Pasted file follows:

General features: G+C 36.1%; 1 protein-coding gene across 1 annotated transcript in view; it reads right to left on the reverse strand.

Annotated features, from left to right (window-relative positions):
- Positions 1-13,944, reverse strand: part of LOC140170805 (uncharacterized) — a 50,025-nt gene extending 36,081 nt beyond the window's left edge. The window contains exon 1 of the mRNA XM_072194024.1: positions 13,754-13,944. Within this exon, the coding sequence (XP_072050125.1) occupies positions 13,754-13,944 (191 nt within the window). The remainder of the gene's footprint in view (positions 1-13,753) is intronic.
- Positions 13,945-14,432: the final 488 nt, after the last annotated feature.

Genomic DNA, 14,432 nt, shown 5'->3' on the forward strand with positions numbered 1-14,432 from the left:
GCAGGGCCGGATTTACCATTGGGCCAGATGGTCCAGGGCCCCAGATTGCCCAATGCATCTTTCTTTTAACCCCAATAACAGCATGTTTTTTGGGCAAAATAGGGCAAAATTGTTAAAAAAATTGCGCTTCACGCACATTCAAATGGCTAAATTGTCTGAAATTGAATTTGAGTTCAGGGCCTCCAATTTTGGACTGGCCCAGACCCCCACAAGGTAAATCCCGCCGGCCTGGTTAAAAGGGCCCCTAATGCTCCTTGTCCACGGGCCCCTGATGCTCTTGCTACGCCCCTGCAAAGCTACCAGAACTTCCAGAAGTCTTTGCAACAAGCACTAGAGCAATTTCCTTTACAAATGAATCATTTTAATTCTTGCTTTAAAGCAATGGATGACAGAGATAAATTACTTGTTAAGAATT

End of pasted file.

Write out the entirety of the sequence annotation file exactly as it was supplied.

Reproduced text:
General features: G+C 36.1%; 1 protein-coding gene across 1 annotated transcript in view; it reads right to left on the reverse strand.

Annotated features, from left to right (window-relative positions):
- Positions 1-13,944, reverse strand: part of LOC140170805 (uncharacterized) — a 50,025-nt gene extending 36,081 nt beyond the window's left edge. The window contains exon 1 of the mRNA XM_072194024.1: positions 13,754-13,944. Within this exon, the coding sequence (XP_072050125.1) occupies positions 13,754-13,944 (191 nt within the window). The remainder of the gene's footprint in view (positions 1-13,753) is intronic.
- Positions 13,945-14,432: the final 488 nt, after the last annotated feature.

Genomic DNA, 14,432 nt, shown 5'->3' on the forward strand with positions numbered 1-14,432 from the left:
GCAGGGCCGGATTTACCATTGGGCCAGATGGTCCAGGGCCCCAGATTGCCCAATGCATCTTTCTTTTAACCCCAATAACAGCATGTTTTTTGGGCAAAATAGGGCAAAATTGTTAAAAAAATTGCGCTTCACGCACATTCAAATGGCTAAATTGTCTGAAATTGAATTTGAGTTCAGGGCCTCCAATTTTGGACTGGCCCAGACCCCCACAAGGTAAATCCCGCCGGCCTGGTTAAAAGGGCCCCTAATGCTCCTTGTCCACGGGCCCCTGATGCTCTTGCTACGCCCCTGCAAAGCTACCAGAACTTCCAGAAGTCTTTGCAACAAGCACTAGAGCAATTTCCTTTACAAATGAATCATTTTAATTCTTGCTTTAAAGCAATGGATGACAGAGATAAATTACTTGTTAAGAATT